Over the years, I have read several of the essays that Warren Buffett included in Berkshire Hathaway's annual reports. After reading two biographies of him (Alice Schroeder's The Snowball: Warren Buffett and the Business of Life and Roger Lowenstein's Buffett: The Making of an American Capitalist), I purchased a copy of this volume and began to work my way through the contents selected, arranged, and introduced by Lawrence A. Cunningham. I began with Cunningham's Introduction (all by itself, worth much more than the cost of the book) in which he reviews what he considers to be key points about Buffett and his leadership of Berkshire Hathaway.
For example, "The CEOs of Berkshire's various operating companies enjoy a unique position in corporate America. They are given a simple set of commands: to run their business as if (1) they are its sole owner, (2) it is the only asset they hold, and (3) they can never sell or merge it for a hundred years." With regard to investment thinking, "one must guard against what Buffett calls the `institutional imperative.' It is a pervasive force in which institutional dynamics produce resistance to change, absorption of available corporate funds, and reflexive approval of suboptimal CEO strategies by subordinates. Contrary to what is often taught in business and law schools, this powerful force often interferes with rational business decision-making. The ultimate result of the institutional imperative is a follow-the-pack mentality producing industry imitators, rather than industry leaders - what Buffett calls a lemming-like approach to business."
Cunningham organizes the essays within seven sections between Buffett's Prologue (Pages 27-28) and his Epilogue (Pages 273-282):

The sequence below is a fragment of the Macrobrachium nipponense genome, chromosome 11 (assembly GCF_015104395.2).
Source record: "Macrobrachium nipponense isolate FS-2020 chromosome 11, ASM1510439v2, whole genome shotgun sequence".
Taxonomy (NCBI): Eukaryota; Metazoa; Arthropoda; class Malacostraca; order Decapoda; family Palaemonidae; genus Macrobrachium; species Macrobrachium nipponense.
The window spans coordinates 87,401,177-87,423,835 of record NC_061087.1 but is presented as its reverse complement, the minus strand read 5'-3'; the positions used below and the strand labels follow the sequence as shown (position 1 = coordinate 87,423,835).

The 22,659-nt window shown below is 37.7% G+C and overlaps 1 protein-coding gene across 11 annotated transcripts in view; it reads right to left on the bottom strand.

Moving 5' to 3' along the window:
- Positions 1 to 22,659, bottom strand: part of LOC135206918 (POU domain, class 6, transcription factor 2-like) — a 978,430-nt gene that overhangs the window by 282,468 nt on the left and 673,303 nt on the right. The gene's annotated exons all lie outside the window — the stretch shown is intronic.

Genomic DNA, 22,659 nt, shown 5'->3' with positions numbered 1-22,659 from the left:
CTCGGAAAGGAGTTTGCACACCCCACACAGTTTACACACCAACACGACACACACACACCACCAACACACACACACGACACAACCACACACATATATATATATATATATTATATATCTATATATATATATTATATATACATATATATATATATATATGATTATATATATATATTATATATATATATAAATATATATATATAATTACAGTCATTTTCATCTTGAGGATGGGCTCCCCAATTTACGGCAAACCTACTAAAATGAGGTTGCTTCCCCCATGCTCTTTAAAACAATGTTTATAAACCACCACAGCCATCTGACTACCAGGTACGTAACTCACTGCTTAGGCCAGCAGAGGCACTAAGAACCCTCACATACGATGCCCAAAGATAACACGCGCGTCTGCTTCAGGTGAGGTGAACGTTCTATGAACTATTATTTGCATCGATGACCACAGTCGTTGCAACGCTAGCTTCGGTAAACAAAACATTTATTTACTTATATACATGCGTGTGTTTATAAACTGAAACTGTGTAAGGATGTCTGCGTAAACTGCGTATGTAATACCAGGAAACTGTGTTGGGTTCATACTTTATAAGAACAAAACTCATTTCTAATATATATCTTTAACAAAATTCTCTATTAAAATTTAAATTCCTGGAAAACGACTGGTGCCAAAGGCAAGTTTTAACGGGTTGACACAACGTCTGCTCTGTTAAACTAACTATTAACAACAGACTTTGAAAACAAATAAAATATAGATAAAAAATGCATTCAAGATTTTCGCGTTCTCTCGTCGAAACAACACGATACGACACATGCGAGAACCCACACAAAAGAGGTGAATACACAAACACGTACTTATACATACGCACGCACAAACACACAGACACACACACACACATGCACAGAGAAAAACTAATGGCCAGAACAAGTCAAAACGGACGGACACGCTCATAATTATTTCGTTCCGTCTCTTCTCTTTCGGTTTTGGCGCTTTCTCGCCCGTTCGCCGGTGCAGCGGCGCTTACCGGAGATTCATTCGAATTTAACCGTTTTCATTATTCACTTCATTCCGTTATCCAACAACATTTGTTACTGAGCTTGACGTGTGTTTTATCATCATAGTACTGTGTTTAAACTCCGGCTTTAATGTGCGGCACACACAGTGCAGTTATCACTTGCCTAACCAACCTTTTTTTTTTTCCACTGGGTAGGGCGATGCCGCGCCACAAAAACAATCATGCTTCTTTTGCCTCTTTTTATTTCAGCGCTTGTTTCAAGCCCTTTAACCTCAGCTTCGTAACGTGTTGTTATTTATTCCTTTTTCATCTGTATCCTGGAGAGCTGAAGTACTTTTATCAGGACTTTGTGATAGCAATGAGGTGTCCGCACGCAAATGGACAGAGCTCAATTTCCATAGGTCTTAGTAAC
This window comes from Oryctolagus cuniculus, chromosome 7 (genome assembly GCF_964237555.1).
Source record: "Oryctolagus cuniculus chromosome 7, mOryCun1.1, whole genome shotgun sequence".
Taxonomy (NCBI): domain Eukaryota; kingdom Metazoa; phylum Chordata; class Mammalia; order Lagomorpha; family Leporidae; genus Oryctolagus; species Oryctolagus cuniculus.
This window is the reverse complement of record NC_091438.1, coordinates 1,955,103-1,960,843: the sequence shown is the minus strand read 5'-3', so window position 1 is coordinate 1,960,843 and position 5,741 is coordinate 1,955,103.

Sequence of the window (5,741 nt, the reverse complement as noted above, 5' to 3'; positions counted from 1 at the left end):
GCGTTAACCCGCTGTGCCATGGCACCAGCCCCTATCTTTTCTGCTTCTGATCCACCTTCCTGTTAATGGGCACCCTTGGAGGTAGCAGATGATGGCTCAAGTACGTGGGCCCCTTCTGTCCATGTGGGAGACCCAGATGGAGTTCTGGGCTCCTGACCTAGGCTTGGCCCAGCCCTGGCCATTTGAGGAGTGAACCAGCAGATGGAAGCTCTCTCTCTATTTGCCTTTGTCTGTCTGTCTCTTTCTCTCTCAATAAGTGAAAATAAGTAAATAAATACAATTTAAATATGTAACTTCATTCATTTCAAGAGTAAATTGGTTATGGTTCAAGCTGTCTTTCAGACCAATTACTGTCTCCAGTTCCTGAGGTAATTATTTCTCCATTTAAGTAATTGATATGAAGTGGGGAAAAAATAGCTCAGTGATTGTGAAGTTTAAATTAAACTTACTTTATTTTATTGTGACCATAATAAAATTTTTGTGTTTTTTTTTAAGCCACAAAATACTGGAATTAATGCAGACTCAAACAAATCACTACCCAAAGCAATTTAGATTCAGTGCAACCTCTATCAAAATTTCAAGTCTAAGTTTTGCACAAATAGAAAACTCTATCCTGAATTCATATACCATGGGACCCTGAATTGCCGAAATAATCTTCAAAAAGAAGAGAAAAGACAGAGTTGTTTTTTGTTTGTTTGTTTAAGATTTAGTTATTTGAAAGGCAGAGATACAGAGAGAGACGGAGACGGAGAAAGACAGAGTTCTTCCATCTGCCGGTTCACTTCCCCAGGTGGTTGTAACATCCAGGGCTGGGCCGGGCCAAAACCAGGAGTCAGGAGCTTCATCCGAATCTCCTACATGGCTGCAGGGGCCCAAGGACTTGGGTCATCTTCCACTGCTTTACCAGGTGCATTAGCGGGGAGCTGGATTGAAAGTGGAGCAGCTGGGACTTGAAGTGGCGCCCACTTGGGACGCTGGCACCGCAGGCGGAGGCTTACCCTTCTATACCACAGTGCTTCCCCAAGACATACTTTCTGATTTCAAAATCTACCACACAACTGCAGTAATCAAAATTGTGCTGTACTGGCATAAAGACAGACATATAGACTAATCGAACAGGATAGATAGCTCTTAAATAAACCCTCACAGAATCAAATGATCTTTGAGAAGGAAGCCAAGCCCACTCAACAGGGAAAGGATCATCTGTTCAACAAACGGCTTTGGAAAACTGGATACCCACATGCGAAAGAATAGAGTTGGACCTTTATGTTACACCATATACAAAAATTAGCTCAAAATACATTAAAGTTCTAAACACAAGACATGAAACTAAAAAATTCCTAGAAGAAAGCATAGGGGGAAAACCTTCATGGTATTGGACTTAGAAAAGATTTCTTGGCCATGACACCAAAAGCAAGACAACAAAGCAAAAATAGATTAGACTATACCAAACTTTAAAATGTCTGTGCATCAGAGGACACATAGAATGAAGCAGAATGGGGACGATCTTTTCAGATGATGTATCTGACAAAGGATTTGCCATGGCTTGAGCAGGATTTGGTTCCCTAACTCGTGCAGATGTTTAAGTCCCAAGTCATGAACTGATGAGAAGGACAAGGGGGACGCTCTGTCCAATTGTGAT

I Corporate Governance
II Corporate Finance and Investing
III Alternatives to Common Stock
IV Common Stock
V Mergers and Acquisitions
VI Accounting and Valuation
VII Accounting Policy and Tax Matters
As Buffett explains in his Prologue, members of Berkshire Hathaway's shareholder group receive communications directly "from the fellow you are paying to run the business. Your Chairman has a firm belief that owners are entitled to hear directly from the CEO as to what is going on and how he evaluates the business, currently and prospectively. You should demand that in a private company; you should expect no less in a public company. A once-a-year report of stewardship should not be turned over to a staff specialist or public relations consultant who is unlikely to be in a position to talk frankly on a manager-to-owner basis."
Those who share my own keen interest in Warren Buffett's leadership and management principles will learn a great deal from a careful reading of these essays. They are quite literally "from the horse's mouth." The substantial value-added benefits include the fact that Buffett thinks and writes so clearly, duly acknowledges bad decisions and personal regrets (yes, there were several), explains what he learned from them, and meanwhile reveals a playful (albeit dry) sense of humor. He also includes a number of personal observations about America, especially about its culture and economy, at various times throughout the last 25-30 years. The two aforementioned biographies indicate that throughout his life, Buffett thoroughly enjoyed each and every opportunity to increase others' understanding of sound business principles that include but are by no means limited to investments.
Readers who are not among Berkshire Hathaway's shareholders will especially appreciate the fact that, in each of these essays, Buffett establishes and then sustains a direct and personal rapport. The tone is conversational and, better yet, inclusive. He never talks down to his reader. He never "dumbs down" the material. Inevitably and appropriately, he cites Berkshire Hathaway situations when illustrating certain key points but, really, most of the material in this book will have wide and deep general interest to executives as well as to shareholders who otherwise have no association with either Buffett or his company. I highly recommend this book without hesitation or qualification.